Why is the market so large? Brazilian women have a great dedication to hair, and category sales in the past decade have surged 350%. This past year, Brazilian women spent more than $7.7 billion on products—representing nearly half of their total spend for personal care and beauty products, according to a 2012 study by IBOPE Intelligence. They also spend a lot of money outside the home, as 37% of Brazilian women said that going to the salon is a necessity, according to Unilever. There are 342,000 salons scattered throughout the country, with a heavy concentration in the southeast, where it is possible to see as many as 10 salons in a single city block.
Almost every adult Brazilian woman chemically treats her hair, so it’s not surprising that Brazil is the country with the largest market for so-called “post wash” treatment items used after bathing. Considering the consumption of post-shampoo (treatment products) by home, per year, Brazil is three times larger than the US and four times higher than the world average, according to IBOPE.
P&G Brazil, through its Wella unit, is the No. 1 hair color company, according to Nielsen. With brands like Koleston, Soft Collor and Pro Vital, P&G controls nearly 21% of the market. In November the company launched the first post chemical line for anti dandruff products. It comprises shampoo and conditioner with a balanced formulation which nourishes the scalp, moisturizes the strands without damage as well as combats dandruff.
With such devotion to hair, it should come as no surprise to learn that there are more than 3000 brands of shampoo and conditioners on the market. Also no surprise is the low level of brand loyalty. Brazilians have a natural propensity to try different brands. Indeed, it is common belief among Brazilian women that hair performs better if shampoo and conditioner brands are changed regularly.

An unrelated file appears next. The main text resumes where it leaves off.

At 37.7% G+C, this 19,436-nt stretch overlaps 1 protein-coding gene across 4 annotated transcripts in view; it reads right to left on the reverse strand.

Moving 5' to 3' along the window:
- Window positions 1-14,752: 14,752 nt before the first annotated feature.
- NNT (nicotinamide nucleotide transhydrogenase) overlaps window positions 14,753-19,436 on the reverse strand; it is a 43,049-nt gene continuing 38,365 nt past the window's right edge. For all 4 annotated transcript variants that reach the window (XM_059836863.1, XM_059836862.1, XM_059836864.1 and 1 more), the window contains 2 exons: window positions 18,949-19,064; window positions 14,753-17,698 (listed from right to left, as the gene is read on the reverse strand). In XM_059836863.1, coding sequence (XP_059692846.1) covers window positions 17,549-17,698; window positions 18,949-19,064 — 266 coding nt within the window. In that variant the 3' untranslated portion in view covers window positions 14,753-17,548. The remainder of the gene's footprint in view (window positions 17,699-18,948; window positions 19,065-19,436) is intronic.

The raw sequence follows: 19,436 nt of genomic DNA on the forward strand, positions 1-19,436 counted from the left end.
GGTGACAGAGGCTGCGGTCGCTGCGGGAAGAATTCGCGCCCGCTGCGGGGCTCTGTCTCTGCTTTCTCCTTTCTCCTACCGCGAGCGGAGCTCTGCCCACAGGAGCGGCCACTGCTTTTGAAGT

Follow the Leaders
Unilever, P&G and L’Oréal dominate the category in Latin America. L’Oréal Mexico has the largest hair color production plant in the world in terms of production capacity, since this is one of the most strategic countries for the group and is a key crossroad between North America and Latin America.
In the shampoos market, which is the most significant in the category, Euromonitor says Unilever Brazil has 40.7% of market share, L’Oréal 15.9% and P&G 9.3%. In addition, these companies have become reliant on Brazil to shore up their global growth. Over the past five years, 29% of L’Oréal´s absolute growth in hair care comes from Brazil. While, for Unilever and P&G, the percentages are 22% and 19%, respectively.
Due to the high degree of miscegenation among Brazilian people (eight hair types are cataloged by L’Oréal, from more straight to more curly), the French company intends to make the country a large test tube to develop new products that will be sold not only in Brazil but also in other markets. For this, L’Oréal will open a new research center in Rio de Janeiro, its sixth in the world, in 2015. The center reinforces the importance that Brazil has been gaining in overall corporate strategy. The country—which until July 2013 was considered part of Latin America in the company’s planning—was “dismembered” and went on to have independent status.